Alexander left several commissions unfinished upon his death at age 59, including murals in Wisconsin, Ohio, and Harrisburg, Pennsylvania. Elizabeth Alexander held a memorial exhibition at Arden Galleries a few months after his death, and a larger memorial exhibition was held by the Carnegie Institute in 1916. Alexander won dozens of awards for artwork in his lifetime, including the Lippincott Prize at the Pennsylvania Academy of the Fine Arts in 1899, the Gold Medal of Honor at the Paris Exposition Universelle in 1900, the Gold Medal at the Panama Pacific Exposition of 1901, and the Medal of the First Class at the Carnegie Institute International Exhibition in 1911. In 1923, the Alexander Memorial Studio was built at the MacDowell colony in New Hampshire to honor his memory.

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Overview of the Collection

Scope and Contents

The papers of the painter, muralist, and illustrator John White Alexander measure 12 linear feet and date from 1775 to 1968, with the bulk of materials dating from 1870 to 1915. Papers document Alexander's artistic career and many connections to figures in the art world through biographical documentation, correspondence (some illustrated), writings, 13 sketchbooks, additonal artwork and loose sketches, scrapbooks, photographs, awards and medals, artifacts, and other records. Also found is a souvenir engraving of a Mark Twain self-portrait.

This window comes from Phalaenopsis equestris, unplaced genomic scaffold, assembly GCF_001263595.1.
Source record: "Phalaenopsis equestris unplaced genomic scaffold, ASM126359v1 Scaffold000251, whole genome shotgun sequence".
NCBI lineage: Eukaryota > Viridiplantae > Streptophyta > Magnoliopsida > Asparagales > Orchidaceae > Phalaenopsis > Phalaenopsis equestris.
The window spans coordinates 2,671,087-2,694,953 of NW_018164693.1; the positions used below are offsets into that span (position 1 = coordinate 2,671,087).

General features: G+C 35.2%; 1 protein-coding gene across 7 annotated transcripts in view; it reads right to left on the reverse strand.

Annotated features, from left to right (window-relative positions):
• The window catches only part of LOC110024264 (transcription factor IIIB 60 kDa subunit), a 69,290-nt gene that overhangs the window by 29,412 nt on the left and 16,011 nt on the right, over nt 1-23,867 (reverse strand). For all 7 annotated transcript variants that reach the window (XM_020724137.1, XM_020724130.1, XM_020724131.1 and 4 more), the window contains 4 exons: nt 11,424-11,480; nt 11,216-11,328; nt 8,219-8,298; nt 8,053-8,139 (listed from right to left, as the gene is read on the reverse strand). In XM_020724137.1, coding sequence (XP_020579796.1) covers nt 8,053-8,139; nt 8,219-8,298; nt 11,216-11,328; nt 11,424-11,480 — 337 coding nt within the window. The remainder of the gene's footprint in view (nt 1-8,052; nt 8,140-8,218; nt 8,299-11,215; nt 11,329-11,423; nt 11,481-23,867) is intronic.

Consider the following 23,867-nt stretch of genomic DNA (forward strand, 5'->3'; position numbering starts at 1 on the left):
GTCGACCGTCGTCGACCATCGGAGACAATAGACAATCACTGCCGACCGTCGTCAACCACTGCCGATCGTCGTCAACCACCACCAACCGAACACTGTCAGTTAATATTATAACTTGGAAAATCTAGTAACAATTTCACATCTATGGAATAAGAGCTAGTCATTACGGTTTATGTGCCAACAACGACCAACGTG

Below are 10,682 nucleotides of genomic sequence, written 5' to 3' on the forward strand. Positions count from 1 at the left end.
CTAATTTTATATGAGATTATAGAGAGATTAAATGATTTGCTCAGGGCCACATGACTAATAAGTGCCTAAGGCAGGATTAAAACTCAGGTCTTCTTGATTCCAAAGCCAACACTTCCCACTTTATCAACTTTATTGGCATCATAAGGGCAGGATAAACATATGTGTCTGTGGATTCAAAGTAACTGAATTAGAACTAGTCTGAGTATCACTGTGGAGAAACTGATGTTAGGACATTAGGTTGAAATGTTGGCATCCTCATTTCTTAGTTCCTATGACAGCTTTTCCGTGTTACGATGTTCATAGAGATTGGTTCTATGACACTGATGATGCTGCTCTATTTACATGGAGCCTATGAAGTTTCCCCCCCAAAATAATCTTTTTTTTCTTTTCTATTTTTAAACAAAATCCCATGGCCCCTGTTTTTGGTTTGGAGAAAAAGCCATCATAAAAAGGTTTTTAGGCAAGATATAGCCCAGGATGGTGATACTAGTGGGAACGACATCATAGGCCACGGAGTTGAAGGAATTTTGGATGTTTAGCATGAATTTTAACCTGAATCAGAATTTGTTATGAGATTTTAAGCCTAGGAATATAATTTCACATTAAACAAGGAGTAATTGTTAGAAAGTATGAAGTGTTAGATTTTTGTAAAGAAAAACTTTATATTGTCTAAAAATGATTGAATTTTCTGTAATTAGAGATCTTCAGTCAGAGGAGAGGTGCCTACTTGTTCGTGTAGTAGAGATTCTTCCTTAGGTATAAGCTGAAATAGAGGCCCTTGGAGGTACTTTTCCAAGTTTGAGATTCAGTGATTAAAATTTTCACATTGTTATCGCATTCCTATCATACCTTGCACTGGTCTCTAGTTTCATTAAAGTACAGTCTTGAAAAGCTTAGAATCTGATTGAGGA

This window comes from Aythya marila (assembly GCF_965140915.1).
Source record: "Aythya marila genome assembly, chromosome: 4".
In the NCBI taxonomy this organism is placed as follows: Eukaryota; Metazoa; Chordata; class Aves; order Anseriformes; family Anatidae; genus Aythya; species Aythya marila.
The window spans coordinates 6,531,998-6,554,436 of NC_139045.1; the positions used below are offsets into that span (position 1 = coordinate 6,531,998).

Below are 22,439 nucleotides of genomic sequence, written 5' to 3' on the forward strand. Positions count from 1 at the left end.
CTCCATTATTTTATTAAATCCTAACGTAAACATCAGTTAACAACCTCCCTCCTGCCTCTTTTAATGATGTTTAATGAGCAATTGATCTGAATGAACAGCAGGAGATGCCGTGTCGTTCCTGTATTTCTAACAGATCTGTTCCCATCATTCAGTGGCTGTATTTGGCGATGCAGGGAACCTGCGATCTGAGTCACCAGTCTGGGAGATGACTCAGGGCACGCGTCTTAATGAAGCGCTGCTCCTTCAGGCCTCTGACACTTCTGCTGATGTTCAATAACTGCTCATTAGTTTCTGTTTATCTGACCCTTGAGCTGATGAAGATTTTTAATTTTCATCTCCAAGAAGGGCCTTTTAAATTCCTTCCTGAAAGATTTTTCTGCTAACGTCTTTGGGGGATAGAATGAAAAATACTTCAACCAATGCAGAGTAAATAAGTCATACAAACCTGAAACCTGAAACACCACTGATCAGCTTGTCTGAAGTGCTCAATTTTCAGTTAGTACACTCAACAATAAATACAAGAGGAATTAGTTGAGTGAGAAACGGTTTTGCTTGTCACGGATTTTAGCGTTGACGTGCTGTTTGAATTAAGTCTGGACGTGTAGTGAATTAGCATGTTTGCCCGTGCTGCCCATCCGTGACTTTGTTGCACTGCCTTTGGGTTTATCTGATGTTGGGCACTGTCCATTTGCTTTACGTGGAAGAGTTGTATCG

Biographical Information includes multiple essays related to Alexander, his family, and others in his circle. Also found is an extensive oral history of Alexander's wife Elizabeth conducted in 1928. Correspondence includes letters written by Alexander to his family from New York and Europe at the start of his career, and later letters from fellow artists, art world leaders, and portrait sitters of Alexander's. Significant correspondents include Charles Dana Gibson, Florence Levy, Frederick Remington, Robert Louis Stevenson, Henry James, John La Farge, Francis Davis Millet, and Andrew Carnegie. Correspondence includes some small sketches as enclosures and illustrated letters.